Et tu, Tumblr? Blogging site says it was used by Russia to spread fake news in 2016

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When it comes to talk of Russian interference in the 2016 US presidential election that saw Donald Trump catapulted to power, the focus has been very much on Facebook and Twitter. But now the blogging platform Tumblr has held its hand up and revealed that it was used by Russian trolls to disseminate disinformation and propaganda.

Tumblr says that it discovered a number of accounts that were used by Russia's Internet Research Agency (IRA), and that it helped with an investigation and prosecution of numerous individuals.

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The discovery was made in late 2017, when Tumblr says it unearthed 84 accounts used by the IRA. The accounts, used by a total of 13 people, "were being used as part of a disinformation campaign leading up to the 2016 US election," said the company.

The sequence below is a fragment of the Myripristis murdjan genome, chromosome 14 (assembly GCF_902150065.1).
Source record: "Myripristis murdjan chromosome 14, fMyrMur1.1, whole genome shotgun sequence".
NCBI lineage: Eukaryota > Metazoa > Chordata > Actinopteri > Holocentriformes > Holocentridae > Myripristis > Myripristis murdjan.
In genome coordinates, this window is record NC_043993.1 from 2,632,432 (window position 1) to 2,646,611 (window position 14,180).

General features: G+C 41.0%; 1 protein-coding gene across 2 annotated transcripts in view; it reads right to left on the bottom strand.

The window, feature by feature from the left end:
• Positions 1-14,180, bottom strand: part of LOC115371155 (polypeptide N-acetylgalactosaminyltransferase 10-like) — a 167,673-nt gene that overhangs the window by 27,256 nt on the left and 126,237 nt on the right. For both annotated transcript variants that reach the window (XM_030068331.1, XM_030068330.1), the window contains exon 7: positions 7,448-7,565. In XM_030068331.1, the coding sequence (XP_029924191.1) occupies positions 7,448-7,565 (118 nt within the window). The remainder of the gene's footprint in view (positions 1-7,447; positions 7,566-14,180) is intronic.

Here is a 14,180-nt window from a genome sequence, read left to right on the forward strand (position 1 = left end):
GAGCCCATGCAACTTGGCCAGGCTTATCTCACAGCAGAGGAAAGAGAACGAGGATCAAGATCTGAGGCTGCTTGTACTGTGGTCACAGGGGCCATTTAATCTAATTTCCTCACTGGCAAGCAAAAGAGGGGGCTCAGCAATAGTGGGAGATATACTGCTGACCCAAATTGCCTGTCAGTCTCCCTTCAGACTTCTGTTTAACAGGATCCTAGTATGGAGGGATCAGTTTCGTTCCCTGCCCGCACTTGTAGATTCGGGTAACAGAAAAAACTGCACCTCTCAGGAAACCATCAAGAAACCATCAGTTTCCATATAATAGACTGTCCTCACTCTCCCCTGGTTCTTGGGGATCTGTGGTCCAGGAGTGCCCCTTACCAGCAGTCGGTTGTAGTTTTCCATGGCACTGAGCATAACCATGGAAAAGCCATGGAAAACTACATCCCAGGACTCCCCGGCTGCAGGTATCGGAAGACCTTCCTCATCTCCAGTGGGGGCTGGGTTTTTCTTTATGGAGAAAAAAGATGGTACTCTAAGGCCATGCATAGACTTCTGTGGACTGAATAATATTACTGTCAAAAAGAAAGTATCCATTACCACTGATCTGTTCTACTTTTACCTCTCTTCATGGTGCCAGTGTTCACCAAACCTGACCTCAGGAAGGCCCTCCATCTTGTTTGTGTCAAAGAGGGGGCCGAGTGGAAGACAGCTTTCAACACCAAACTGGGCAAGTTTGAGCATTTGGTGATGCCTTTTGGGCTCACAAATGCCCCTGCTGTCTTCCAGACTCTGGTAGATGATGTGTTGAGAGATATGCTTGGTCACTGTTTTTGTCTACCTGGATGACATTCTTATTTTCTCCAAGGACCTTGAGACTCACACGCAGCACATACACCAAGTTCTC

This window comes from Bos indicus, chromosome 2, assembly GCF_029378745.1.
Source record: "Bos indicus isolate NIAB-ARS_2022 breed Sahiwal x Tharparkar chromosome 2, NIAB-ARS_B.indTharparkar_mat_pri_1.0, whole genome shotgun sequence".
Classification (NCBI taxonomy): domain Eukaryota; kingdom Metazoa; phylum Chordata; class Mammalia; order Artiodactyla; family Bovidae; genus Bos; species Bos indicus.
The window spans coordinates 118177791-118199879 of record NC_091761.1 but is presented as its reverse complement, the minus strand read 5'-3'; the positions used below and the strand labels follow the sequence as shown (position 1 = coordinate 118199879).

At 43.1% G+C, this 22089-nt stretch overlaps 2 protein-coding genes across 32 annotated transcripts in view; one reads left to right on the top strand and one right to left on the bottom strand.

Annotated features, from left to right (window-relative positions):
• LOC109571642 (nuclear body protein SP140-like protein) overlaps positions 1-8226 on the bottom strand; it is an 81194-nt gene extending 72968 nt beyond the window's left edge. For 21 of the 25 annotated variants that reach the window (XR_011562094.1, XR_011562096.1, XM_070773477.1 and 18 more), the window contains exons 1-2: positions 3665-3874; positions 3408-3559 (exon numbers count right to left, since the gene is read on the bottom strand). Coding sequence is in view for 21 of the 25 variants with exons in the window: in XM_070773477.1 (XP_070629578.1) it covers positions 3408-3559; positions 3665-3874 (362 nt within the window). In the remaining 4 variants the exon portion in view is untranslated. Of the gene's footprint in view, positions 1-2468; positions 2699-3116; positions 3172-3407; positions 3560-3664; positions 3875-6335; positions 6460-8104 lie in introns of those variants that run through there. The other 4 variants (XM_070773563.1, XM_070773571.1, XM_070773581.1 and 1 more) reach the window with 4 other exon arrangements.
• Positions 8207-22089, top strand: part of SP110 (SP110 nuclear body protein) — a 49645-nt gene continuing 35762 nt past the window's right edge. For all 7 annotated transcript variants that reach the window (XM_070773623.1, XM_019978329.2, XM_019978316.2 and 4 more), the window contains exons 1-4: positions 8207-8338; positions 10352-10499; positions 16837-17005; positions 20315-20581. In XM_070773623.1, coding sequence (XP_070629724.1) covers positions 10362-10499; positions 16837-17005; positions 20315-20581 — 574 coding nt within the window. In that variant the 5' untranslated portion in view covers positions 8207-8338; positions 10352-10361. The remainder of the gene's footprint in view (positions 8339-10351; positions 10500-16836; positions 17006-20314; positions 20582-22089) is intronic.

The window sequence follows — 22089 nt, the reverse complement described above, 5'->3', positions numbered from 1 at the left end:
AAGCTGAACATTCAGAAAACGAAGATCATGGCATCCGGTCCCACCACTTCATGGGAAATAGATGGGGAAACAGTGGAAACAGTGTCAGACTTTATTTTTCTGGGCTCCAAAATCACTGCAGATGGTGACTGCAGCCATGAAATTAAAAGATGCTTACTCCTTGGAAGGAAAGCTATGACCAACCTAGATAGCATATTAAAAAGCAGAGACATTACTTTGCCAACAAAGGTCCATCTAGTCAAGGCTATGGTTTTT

Tumblr informed the US Justice Department about its findings, and the investigation ultimately led to the indictment of 13 individuals. In a statement, the company says:

As far as we can tell, the IRA-linked accounts were only focused on spreading disinformation in the US, and they only posted organic content. We didn't find any indication that they ran ads.

See also: Kaspersky Lab plans Swiss data center to quell fears about Russian connections

Tumblr says that it is doing a number of things in response to the findings, firstly, the company will notify everyone who interacted with the Russia-linked account. Secondly, it is creating a publicly accessible, constantly updated list of usernames linked to "state-sponsored disinformation" campaigns.

The company also shares details of what it intends to do to stop the same thing from happening again:

You've probably read that US intelligence officials expect foreign agents to try similar propaganda campaigns in the future. We'll be monitoring Tumblr for signs of state-sponsored disinformation campaigns, and if we see anything we will...

  • Terminate the accounts and remove their original posts.
  • Notify you if we determine that you’ve liked, reblogged, replied to, or followed a propaganda account.
  • Add the username to the public record.
  • Alert law enforcement.

See also: US says Russia launched a cyberattack on its energy grid

Tumblr also offers a few nuggets of advice to its userbase, suggesting that everyone should "be skeptical of things you read", and should try to set the record straight when confronted with false information.

Image credit: BigTunaOnline / Shutterstock

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